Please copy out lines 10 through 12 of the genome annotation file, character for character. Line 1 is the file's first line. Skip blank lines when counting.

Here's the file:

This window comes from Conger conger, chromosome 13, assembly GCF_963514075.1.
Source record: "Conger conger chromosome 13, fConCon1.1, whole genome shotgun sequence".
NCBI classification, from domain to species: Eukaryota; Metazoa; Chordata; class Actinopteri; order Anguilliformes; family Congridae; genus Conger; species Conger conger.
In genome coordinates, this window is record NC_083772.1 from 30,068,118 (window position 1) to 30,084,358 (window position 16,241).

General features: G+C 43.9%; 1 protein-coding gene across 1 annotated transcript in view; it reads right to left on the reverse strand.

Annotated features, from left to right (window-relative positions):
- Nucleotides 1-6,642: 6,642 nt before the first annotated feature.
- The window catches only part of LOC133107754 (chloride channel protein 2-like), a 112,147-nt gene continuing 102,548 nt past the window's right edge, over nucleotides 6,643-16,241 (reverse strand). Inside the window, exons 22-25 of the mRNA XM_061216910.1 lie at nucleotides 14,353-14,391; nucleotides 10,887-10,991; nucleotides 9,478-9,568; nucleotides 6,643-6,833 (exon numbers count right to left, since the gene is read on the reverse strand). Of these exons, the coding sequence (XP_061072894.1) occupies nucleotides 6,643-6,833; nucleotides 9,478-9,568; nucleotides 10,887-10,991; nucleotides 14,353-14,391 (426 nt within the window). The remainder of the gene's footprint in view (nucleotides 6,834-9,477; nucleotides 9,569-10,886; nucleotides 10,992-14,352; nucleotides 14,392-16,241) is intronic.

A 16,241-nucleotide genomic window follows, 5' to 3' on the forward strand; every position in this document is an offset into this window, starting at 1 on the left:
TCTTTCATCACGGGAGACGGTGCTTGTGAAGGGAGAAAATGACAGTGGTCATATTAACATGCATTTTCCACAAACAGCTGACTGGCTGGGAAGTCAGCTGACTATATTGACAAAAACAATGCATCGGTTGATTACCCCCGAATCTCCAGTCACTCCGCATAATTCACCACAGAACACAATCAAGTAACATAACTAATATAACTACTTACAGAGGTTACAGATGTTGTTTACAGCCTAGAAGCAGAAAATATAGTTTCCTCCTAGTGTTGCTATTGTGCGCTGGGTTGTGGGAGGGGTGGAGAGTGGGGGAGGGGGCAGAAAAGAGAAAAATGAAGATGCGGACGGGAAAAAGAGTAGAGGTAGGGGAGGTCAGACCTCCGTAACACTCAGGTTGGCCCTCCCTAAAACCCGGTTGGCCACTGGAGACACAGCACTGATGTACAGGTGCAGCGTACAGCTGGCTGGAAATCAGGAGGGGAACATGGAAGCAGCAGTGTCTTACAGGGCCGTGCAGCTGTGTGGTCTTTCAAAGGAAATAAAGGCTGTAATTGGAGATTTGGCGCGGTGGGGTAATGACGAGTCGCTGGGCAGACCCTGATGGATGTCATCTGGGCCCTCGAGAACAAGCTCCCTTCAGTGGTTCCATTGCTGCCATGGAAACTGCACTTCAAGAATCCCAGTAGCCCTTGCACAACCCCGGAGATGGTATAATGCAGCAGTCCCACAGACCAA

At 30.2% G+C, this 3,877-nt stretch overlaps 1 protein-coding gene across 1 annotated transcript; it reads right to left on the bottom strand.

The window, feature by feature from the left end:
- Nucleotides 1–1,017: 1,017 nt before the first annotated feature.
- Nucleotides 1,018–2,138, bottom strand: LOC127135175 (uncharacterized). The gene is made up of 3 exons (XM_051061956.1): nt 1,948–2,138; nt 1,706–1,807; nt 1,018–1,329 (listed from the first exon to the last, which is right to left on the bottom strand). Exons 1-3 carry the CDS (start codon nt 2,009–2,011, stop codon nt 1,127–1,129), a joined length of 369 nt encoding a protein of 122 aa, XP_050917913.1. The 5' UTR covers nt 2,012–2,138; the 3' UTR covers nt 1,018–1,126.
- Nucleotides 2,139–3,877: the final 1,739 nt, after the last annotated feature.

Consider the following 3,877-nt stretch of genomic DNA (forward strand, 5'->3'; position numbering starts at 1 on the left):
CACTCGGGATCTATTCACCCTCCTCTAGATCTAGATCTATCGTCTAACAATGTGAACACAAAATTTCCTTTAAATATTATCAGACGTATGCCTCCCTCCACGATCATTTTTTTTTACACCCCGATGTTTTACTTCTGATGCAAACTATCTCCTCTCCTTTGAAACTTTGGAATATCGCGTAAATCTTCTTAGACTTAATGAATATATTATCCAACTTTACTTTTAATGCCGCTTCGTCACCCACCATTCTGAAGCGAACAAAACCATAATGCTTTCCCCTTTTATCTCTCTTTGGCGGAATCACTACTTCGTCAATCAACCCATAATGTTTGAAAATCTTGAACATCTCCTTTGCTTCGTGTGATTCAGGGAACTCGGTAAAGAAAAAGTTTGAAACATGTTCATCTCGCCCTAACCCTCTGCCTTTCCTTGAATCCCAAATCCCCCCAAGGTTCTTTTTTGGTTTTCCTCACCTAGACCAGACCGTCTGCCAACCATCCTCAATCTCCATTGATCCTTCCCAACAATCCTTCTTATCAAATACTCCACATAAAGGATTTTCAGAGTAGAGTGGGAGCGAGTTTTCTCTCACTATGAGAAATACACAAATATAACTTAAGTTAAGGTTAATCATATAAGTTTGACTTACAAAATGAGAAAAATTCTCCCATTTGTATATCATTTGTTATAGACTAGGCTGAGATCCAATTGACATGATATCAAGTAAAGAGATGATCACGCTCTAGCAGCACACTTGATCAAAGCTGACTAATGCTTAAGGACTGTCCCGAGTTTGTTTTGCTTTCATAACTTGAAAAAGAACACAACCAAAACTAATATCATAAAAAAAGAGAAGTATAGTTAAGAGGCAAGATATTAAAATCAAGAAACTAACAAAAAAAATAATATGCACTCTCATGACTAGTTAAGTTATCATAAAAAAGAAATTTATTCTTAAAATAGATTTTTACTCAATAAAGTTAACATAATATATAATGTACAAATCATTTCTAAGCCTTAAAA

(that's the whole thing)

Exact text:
TCTTTCATCACGGGAGACGGTGCTTGTGAAGGGAGAAAATGACAGTGGTCATATTAACATGCATTTTCCACAAACAGCTGACTGGCTGGGAAGTCAGCTGACTATATTGACAAAAACAATGCATCGGTTGATTACCCCCGAATCTCCAGTCACTCCGCATAATTCACCACAGAACACAATCAAGTAACATAACTAATATAACTACTTACAGAGGTTACAGATGTTGTTTACAGCCTAGAAGCAGAAAATATAGTTTCCTCCTAGTGTTGCTATTGTGCGCTGGGTTGTGGGAGGGGTGGAGAGTGGGGGAGGGGGCAGAAAAGAGAAAAATGAAGATGCGGACGGGAAAAAGAGTAGAGGTAGGGGAGGTCAGACCTCCGTAACACTCAGGTTGGCCCTCCCTAAAACCCGGTTGGCCACTGGAGACACAGCACTGATGTACAGGTGCAGCGTACAGCTGGCTGGAAATCAGGAGGGGAACATGGAAGCAGCAGTGTCTTACAGGGCCGTGCAGCTGTGTGGTCTTTCAAAGGAAATAAAGGCTGTAATTGGAGATTTGGCGCGGTGGGGTAATGACGAGTCGCTGGGCAGACCCTGATGGATGTCATCTGGGCCCTCGAGAACAAGCTCCCTTCAGTGGTTCCATTGCTGCCATGGAAACTGCACTTCAAGAATCCCAGTAGCCCTTGCACAACCCCGGAGATGGTATAATGCAGCAGTCCCACAGACCAA

At 30.2% G+C, this 3,877-nt stretch overlaps 1 protein-coding gene across 1 annotated transcript; it reads right to left on the bottom strand.

The window, feature by feature from the left end: